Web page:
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Lebanese Police Start to Remove Camp Barricades

From Times Wire Services

Advance units of the Lebanese paramilitary police began dismantling barricades in Beirut’s battered Palestinian camps Saturday. Meanwhile, sporadic exchanges of weapons fire resumed in central Beirut between Christian and Muslim militiamen.

A team of officers from the Internal Security Forces moved into the Borj el Brajne and Chatilla camps and cleared a number of barricades and sandbagged positions, a police spokesman said. However, the police conceded they had not removed any weapons used during the monthlong war for control of the camps.

Leaders of the principal Shia Muslim militia, Amal, and of other Palestinian factions opposed to Palestine Liberation Organization Chairman Yasser Arafat had agreed Friday to remove “all evidence of battle and violence inside and around” the two camps and at a third Palestinian camp, Sabra, all three situated on the poor fringes of south Beirut.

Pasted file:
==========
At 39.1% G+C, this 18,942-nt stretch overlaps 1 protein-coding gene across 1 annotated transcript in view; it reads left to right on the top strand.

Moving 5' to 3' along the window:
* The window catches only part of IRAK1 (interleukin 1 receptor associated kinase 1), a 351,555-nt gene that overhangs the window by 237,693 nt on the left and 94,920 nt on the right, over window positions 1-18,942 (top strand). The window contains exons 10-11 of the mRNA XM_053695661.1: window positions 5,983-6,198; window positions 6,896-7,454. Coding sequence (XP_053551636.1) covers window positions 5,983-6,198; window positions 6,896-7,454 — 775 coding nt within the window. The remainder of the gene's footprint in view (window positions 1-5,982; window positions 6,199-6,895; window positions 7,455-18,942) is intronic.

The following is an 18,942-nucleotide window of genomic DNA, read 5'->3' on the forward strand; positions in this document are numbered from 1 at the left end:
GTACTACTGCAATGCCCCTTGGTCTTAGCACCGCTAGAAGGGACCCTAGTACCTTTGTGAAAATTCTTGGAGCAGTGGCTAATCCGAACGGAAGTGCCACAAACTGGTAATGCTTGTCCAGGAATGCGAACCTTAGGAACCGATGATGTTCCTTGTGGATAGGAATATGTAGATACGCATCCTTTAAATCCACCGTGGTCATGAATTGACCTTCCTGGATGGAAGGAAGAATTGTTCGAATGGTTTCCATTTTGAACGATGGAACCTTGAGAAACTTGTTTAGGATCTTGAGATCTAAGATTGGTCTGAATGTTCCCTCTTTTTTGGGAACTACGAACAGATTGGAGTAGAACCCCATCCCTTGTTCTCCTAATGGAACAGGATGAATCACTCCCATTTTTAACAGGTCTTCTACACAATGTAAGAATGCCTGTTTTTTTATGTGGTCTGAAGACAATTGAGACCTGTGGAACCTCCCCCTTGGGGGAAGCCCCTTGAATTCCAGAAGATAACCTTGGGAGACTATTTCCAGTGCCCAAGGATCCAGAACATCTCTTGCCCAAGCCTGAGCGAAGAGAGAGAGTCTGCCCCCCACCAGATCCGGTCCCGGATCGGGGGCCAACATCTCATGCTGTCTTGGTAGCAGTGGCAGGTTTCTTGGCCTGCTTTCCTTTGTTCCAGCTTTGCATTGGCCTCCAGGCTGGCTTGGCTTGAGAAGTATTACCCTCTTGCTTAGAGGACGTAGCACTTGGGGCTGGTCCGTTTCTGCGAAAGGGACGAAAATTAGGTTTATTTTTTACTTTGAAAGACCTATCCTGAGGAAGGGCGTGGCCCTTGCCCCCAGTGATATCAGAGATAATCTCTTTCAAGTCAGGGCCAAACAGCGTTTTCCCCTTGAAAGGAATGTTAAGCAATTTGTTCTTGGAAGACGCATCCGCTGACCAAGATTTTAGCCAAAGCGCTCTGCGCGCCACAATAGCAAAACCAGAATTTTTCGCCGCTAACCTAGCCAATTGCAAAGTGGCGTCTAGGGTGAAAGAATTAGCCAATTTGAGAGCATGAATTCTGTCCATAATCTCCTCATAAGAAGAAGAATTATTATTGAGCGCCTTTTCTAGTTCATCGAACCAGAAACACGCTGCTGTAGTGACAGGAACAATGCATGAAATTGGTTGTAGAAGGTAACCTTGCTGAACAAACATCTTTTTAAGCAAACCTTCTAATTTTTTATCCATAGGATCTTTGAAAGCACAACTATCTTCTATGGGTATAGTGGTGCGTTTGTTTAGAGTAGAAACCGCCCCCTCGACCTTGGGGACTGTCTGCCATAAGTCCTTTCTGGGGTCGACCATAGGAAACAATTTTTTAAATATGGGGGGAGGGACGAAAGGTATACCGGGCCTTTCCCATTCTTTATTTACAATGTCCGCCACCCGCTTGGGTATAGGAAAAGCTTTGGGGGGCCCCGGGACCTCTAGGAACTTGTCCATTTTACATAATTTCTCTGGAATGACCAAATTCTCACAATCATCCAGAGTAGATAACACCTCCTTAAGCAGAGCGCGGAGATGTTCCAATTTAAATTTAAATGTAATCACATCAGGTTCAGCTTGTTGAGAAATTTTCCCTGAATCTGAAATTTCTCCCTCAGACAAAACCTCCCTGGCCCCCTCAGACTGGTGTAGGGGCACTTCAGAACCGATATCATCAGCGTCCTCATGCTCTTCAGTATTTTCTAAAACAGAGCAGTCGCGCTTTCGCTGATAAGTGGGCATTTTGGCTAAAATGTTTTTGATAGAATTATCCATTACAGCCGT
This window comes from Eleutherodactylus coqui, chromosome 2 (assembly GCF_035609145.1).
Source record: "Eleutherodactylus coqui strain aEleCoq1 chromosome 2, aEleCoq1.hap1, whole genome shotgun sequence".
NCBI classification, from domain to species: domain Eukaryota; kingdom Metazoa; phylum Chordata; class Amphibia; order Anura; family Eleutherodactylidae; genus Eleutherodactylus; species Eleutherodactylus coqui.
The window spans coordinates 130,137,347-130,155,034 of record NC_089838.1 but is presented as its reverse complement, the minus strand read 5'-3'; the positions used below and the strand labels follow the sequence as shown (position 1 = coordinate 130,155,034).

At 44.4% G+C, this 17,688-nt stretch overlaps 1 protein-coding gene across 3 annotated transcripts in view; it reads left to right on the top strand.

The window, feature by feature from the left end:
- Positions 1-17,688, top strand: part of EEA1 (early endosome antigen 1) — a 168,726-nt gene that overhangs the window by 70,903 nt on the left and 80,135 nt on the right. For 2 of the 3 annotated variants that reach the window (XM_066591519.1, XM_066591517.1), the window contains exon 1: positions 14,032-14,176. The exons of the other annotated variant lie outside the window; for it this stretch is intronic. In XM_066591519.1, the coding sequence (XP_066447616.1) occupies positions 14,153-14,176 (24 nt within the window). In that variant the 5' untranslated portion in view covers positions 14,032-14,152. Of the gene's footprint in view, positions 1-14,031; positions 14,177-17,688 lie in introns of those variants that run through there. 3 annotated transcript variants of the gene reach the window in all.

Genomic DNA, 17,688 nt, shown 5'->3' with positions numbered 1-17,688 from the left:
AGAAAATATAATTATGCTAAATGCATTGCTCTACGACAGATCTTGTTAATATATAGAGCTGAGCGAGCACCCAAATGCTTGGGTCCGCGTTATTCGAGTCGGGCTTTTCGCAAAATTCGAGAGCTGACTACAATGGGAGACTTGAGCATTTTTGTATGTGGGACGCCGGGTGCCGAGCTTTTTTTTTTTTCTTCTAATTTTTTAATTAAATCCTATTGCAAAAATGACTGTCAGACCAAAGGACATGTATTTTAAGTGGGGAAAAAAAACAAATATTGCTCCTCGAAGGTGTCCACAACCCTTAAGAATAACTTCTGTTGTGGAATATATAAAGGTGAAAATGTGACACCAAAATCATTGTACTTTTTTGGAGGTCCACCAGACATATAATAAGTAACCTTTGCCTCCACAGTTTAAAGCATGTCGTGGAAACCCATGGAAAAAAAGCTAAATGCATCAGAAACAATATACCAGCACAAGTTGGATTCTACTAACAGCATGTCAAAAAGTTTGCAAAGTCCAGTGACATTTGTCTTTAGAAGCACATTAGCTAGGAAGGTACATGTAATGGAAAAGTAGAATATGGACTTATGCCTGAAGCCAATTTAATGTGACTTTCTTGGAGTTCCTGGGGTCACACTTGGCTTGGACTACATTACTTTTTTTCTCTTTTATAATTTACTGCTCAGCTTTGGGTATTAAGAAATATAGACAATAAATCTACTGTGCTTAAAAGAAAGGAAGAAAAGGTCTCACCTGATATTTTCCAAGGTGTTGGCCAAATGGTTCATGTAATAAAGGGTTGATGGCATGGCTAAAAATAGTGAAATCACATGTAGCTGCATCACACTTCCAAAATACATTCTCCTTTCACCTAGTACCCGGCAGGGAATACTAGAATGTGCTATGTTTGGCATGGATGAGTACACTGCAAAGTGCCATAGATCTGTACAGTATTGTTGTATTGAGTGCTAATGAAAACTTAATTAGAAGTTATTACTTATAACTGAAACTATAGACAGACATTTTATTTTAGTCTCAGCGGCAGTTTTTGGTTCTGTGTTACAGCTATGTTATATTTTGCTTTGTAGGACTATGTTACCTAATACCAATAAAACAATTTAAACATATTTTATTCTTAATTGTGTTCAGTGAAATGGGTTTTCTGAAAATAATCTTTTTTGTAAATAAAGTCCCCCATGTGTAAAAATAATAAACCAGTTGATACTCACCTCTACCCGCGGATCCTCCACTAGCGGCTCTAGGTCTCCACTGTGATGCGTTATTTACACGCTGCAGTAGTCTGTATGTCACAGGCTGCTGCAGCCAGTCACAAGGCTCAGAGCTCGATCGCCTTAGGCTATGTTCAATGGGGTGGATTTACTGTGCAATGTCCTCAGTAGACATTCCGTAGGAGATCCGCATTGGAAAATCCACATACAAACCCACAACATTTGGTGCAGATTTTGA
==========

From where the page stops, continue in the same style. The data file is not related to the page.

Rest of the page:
The accord followed a Syrian-mediated cease-fire early last week. Under that agreement, the paramilitary police were to collect heavy and medium weapons and supervise withdrawal of gunmen.

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In Amman, Jordan, on Saturday, a PLO statement said that agreement is, in fact, designed to give Syria control over the Palestinian camps, which are extended slum neighborhoods sheltering both refugees and fighters. The PLO also charged that Syrian officers are strengthening their positions around the camps.

Bulldozers were brought in Saturday to flatten sandbagged positions around camp entry points after a field meeting was held between representatives of Amal and the Palestinians, under Syrian supervision.

Another report from Jordan on Saturday said that King Hussein will attend an Arab summit conference in Morocco in early July to discuss what were termed Shia attacks on Palestinian camps.

In central Beirut, militias battled with machine guns and rocket-propelled grenades. One soldier was reported killed, police said, slain when his position along the Green Line separating the capital’s Christian and Muslim sectors was hit by machine-gun fire.

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